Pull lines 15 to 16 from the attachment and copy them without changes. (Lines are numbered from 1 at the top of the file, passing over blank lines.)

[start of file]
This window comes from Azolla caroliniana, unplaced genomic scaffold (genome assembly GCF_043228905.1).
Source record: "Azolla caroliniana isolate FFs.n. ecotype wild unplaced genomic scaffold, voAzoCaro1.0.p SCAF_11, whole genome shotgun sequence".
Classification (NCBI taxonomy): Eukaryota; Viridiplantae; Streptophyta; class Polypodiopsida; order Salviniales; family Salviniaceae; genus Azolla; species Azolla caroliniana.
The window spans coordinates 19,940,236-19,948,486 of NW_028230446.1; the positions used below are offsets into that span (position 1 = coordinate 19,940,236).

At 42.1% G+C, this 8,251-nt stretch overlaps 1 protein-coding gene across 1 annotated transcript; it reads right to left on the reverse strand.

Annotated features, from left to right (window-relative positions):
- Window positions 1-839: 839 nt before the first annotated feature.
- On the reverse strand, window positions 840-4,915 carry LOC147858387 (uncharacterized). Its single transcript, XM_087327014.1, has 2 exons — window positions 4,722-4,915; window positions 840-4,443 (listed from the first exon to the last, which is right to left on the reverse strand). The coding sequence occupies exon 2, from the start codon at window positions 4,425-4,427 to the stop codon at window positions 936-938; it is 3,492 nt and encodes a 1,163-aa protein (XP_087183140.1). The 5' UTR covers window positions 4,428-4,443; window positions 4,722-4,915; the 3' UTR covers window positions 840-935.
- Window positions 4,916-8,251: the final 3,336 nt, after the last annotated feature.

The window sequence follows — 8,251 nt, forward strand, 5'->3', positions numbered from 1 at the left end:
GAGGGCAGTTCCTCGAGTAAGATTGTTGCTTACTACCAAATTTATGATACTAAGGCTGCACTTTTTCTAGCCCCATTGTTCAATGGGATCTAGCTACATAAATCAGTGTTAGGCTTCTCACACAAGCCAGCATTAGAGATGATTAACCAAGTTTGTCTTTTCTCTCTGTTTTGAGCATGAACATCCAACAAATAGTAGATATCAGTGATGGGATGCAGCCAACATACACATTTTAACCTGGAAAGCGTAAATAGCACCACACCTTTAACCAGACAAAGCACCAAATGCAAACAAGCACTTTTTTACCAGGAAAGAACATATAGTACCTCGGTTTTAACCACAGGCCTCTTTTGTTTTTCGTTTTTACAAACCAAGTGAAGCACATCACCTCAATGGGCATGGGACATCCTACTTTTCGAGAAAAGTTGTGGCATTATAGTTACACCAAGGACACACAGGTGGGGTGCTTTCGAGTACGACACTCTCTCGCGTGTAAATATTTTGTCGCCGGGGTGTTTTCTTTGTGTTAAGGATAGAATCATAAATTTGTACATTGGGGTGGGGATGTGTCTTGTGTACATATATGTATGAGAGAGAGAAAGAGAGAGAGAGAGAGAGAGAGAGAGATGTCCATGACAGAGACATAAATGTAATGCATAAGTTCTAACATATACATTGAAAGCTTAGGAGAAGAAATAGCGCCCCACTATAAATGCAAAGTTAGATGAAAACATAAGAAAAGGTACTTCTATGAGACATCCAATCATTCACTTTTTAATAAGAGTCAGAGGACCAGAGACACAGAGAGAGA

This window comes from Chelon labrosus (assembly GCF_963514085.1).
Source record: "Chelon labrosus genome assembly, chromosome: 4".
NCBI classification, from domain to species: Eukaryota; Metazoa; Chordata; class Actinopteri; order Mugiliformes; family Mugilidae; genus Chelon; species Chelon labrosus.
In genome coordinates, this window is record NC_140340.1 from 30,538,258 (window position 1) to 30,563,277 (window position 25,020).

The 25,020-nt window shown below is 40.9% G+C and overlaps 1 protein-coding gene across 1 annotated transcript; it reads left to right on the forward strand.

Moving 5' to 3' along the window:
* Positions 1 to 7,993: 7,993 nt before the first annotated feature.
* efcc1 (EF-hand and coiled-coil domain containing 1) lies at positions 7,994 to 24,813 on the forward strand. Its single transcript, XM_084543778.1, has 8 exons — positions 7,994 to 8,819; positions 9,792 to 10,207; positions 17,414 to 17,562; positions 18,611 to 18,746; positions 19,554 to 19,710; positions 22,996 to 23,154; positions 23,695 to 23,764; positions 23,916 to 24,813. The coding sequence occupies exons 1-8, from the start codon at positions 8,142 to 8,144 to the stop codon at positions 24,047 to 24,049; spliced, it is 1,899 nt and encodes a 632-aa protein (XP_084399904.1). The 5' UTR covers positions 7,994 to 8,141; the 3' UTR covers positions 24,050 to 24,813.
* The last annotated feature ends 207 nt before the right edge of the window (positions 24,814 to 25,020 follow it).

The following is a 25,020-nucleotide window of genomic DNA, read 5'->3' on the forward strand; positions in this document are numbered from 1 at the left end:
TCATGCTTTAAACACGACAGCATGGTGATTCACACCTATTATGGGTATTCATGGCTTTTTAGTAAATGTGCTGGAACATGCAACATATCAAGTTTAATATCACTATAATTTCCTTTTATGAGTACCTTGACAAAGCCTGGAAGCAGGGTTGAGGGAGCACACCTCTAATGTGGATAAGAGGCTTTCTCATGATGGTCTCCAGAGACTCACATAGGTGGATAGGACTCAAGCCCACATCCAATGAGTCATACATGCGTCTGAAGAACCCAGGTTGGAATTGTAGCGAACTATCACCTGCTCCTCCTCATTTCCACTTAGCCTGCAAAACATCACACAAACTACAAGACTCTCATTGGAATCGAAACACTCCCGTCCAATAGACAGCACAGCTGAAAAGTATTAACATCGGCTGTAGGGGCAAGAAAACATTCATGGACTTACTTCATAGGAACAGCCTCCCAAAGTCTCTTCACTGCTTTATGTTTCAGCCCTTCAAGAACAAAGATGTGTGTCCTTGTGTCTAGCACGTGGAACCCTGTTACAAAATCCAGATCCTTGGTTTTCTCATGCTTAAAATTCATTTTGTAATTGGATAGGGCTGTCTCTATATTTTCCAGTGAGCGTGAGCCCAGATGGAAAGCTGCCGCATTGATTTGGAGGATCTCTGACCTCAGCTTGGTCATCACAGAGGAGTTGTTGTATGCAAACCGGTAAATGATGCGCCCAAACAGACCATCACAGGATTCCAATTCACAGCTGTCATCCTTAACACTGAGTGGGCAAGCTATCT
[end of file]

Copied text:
In genome coordinates, this window is record NC_140340.1 from 30,538,258 (window position 1) to 30,563,277 (window position 25,020).

The 25,020-nt window shown below is 40.9% G+C and overlaps 1 protein-coding gene across 1 annotated transcript; it reads left to right on the forward strand.